Amydis Completes Pre-IND Meeting with FDA for Development of First-in-Class Retinal Tracer for Diagnosis of ALS

Amydis Completes Pre-IND Meeting with FDA for Development of First-in-Class Retinal Tracer for Diagnosis of ALS

December 07, 2021
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Amydis announced the successful completion of a pre-IND (investigational new drug) meeting with the FDA regarding the development plans for a small-molecule tracer to detect TDP43 in the retina of amyotrophic lateral sclerosis (ALS) patients.

The FDA agreed with the proposed phase 1/2a first-in-human clinical research in ALS patients. Amydis intends to begin the clinical trial in the first half of 2022.

The proposed study's design may allow for an early read-out on the retinal tracer's potential ability to aid in the diagnosis and management of ALS patients.

ALS is a neurological illness that causes paralysis and death within three to five years of diagnosis. There are currently no objective diagnostics for detecting, quantifying, and monitoring TDP43, the most distinguishing biomarker protein linked with ALS.

TDP43 deposits are assumed to be a primary cause of disease pathogenesis in 97% of ALS patients and 50% of Frontal Temporal Dementia (FTD) cases, which has genetic roots with ALS.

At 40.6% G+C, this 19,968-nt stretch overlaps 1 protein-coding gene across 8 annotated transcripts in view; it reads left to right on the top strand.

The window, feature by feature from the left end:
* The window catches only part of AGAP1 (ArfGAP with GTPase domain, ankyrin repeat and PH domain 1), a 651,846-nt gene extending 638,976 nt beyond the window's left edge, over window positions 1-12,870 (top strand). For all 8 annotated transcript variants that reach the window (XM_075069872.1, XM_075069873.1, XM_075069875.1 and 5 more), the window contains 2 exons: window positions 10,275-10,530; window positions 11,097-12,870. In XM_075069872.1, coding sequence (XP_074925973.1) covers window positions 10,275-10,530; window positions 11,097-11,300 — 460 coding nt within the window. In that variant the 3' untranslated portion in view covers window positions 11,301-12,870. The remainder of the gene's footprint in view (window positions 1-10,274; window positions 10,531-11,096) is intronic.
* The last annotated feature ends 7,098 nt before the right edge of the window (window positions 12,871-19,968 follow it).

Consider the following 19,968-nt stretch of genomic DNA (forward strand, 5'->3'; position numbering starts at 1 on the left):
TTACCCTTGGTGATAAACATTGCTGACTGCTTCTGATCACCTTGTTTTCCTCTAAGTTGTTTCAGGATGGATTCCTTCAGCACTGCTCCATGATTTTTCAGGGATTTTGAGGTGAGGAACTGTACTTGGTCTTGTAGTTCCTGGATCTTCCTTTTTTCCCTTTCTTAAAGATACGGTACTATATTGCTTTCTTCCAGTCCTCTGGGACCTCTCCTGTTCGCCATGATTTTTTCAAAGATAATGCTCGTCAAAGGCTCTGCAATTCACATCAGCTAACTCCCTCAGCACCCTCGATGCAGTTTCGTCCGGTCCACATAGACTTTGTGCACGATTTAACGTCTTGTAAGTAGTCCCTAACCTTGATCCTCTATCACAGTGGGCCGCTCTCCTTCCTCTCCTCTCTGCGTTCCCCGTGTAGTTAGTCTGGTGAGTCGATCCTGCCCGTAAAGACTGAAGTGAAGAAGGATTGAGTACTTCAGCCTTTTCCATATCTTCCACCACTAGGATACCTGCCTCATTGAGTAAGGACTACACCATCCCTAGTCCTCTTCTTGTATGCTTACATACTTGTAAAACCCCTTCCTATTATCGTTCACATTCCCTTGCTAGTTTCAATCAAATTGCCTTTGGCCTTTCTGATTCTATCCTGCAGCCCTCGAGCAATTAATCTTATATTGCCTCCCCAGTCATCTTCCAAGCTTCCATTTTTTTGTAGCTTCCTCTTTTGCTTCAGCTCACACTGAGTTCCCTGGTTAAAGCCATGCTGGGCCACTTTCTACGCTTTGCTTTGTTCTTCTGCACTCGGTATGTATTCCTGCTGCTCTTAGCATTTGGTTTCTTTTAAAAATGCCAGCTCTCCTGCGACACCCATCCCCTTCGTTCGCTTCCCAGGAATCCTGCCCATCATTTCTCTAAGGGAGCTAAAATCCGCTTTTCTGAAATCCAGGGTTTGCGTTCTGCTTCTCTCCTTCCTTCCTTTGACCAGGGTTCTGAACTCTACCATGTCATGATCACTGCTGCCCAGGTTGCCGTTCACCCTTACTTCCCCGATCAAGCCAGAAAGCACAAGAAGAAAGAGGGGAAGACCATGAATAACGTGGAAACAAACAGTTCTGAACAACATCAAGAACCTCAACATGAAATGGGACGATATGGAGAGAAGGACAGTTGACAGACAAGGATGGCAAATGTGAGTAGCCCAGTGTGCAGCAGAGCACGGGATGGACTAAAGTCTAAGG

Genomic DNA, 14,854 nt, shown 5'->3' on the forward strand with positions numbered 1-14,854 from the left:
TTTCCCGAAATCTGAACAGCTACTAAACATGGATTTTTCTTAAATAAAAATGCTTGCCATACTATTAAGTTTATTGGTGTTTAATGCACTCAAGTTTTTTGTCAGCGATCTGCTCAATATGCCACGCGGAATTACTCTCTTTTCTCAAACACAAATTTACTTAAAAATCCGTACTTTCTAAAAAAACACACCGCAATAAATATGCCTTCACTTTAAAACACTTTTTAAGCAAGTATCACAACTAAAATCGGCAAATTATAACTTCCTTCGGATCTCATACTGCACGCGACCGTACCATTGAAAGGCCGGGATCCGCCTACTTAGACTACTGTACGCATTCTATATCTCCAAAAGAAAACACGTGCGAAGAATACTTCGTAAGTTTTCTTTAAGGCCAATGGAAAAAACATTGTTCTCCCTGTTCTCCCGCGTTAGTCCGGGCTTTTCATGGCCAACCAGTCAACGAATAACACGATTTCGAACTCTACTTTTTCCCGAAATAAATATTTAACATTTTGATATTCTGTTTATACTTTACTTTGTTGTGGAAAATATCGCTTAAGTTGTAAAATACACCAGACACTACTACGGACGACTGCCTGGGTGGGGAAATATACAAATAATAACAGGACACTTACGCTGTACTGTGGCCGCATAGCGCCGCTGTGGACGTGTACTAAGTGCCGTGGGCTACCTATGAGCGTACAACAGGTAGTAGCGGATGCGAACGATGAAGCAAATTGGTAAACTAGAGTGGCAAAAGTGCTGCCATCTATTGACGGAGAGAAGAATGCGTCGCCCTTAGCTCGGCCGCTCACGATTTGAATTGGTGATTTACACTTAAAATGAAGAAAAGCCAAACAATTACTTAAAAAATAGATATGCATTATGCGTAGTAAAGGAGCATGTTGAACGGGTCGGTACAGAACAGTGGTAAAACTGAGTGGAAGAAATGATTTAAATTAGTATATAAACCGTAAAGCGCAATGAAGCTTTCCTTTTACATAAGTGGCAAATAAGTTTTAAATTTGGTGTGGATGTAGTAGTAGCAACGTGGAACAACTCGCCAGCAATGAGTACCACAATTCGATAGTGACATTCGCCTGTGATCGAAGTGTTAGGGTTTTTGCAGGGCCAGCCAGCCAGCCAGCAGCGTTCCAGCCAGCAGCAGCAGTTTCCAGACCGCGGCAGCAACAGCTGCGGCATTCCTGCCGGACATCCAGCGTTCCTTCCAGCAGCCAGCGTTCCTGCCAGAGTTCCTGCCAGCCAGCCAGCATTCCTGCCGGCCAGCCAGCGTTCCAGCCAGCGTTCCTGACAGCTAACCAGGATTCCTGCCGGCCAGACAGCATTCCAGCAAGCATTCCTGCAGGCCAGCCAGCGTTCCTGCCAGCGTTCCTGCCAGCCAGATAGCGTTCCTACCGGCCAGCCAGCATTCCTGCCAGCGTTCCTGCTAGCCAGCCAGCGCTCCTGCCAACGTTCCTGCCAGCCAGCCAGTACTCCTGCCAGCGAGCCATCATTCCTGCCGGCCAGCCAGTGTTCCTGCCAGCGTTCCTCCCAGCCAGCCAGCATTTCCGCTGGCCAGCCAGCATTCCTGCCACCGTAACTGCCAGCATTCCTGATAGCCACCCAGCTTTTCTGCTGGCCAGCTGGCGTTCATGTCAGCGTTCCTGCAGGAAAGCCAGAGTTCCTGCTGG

“We are thrilled to have FDA’s clear guidance on the development path to introduce our novel retinal tracer to address the unmet need in ALS,” Stella Sarraf, PhD, Founder and Chief Executive Officer of Amydis, said in a company news release.

“The potential benefits of a retinal test for ALS to visualize TDP43 with commercially available and routinely used ophthalmic imaging devices represents a potentially game-changing breakthrough in clinical care of ALS patients. This may also aid in the clinical development of next generation therapeutics for this devastating disease through enhanced patient recruitment and monitoring.”

In collaboration with Target ALS, a non-profit medical organization committed to the search for new ALS treatments, Amydis was the first to investigate whether TDP43 appears in the retina, which is often regarded as a "window to the brain" due to its accessibility.

Dr. Merit Cudkowicz, Director of the Sean M. Healey and AMG Center for ALS at Mass General Hospital, commented, “To my knowledge, exploring a diagnosis of ALS through the eye is a novel and unique approach and we are excited to collaborate with Amydis in their future ALS clinical trial.”